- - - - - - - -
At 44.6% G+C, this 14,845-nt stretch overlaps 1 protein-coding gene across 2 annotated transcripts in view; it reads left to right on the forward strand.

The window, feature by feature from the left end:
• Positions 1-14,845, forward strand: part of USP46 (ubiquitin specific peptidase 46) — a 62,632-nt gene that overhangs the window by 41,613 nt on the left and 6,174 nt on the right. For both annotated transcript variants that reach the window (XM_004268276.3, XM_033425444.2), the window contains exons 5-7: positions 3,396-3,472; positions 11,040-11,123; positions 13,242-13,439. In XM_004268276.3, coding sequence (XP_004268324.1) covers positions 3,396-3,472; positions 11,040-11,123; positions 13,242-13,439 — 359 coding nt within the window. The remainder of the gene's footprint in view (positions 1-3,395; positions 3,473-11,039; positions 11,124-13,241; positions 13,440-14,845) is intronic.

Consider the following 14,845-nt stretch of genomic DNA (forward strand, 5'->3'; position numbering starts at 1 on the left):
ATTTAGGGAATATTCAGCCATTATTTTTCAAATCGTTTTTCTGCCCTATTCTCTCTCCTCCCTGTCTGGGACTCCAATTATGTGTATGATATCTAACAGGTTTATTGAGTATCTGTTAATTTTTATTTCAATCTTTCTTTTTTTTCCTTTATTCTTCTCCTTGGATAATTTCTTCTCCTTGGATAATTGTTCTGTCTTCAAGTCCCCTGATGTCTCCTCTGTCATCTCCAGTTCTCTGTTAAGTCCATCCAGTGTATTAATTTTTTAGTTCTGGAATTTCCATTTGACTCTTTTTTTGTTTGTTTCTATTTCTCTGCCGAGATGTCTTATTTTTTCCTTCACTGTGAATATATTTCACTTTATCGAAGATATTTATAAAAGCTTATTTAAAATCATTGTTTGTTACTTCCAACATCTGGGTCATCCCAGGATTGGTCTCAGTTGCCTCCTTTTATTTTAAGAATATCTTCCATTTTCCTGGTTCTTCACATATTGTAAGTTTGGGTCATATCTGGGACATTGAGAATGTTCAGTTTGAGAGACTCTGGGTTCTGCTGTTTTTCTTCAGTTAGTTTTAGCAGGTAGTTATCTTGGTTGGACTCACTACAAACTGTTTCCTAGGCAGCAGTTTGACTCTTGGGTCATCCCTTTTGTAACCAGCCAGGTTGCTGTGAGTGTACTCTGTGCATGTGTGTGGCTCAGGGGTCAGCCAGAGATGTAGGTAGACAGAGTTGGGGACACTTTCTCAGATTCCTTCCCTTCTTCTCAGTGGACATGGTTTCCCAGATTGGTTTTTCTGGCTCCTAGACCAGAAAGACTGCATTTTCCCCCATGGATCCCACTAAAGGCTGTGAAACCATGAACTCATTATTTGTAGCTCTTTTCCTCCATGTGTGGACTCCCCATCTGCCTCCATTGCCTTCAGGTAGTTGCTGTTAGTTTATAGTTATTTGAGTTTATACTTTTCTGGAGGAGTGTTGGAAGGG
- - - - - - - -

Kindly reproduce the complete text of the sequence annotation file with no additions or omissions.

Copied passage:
At 44.6% G+C, this 14,845-nt stretch overlaps 1 protein-coding gene across 2 annotated transcripts in view; it reads left to right on the forward strand.

The window, feature by feature from the left end:
• Positions 1-14,845, forward strand: part of USP46 (ubiquitin specific peptidase 46) — a 62,632-nt gene that overhangs the window by 41,613 nt on the left and 6,174 nt on the right. For both annotated transcript variants that reach the window (XM_004268276.3, XM_033425444.2), the window contains exons 5-7: positions 3,396-3,472; positions 11,040-11,123; positions 13,242-13,439. In XM_004268276.3, coding sequence (XP_004268324.1) covers positions 3,396-3,472; positions 11,040-11,123; positions 13,242-13,439 — 359 coding nt within the window. The remainder of the gene's footprint in view (positions 1-3,395; positions 3,473-11,039; positions 11,124-13,241; positions 13,440-14,845) is intronic.

Consider the following 14,845-nt stretch of genomic DNA (forward strand, 5'->3'; position numbering starts at 1 on the left):
ATTTAGGGAATATTCAGCCATTATTTTTCAAATCGTTTTTCTGCCCTATTCTCTCTCCTCCCTGTCTGGGACTCCAATTATGTGTATGATATCTAACAGGTTTATTGAGTATCTGTTAATTTTTATTTCAATCTTTCTTTTTTTTCCTTTATTCTTCTCCTTGGATAATTTCTTCTCCTTGGATAATTGTTCTGTCTTCAAGTCCCCTGATGTCTCCTCTGTCATCTCCAGTTCTCTGTTAAGTCCATCCAGTGTATTAATTTTTTAGTTCTGGAATTTCCATTTGACTCTTTTTTTGTTTGTTTCTATTTCTCTGCCGAGATGTCTTATTTTTTCCTTCACTGTGAATATATTTCACTTTATCGAAGATATTTATAAAAGCTTATTTAAAATCATTGTTTGTTACTTCCAACATCTGGGTCATCCCAGGATTGGTCTCAGTTGCCTCCTTTTATTTTAAGAATATCTTCCATTTTCCTGGTTCTTCACATATTGTAAGTTTGGGTCATATCTGGGACATTGAGAATGTTCAGTTTGAGAGACTCTGGGTTCTGCTGTTTTTCTTCAGTTAGTTTTAGCAGGTAGTTATCTTGGTTGGACTCACTACAAACTGTTTCCTAGGCAGCAGTTTGACTCTTGGGTCATCCCTTTTGTAACCAGCCAGGTTGCTGTGAGTGTACTCTGTGCATGTGTGTGGCTCAGGGGTCAGCCAGAGATGTAGGTAGACAGAGTTGGGGACACTTTCTCAGATTCCTTCCCTTCTTCTCAGTGGACATGGTTTCCCAGATTGGTTTTTCTGGCTCCTAGACCAGAAAGACTGCATTTTCCCCCATGGATCCCACTAAAGGCTGTGAAACCATGAACTCATTATTTGTAGCTCTTTTCCTCCATGTGTGGACTCCCCATCTGCCTCCATTGCCTTCAGGTAGTTGCTGTTAGTTTATAGTTATTTGAGTTTATACTTTTCTGGAGGAGTGTTGGAAGGG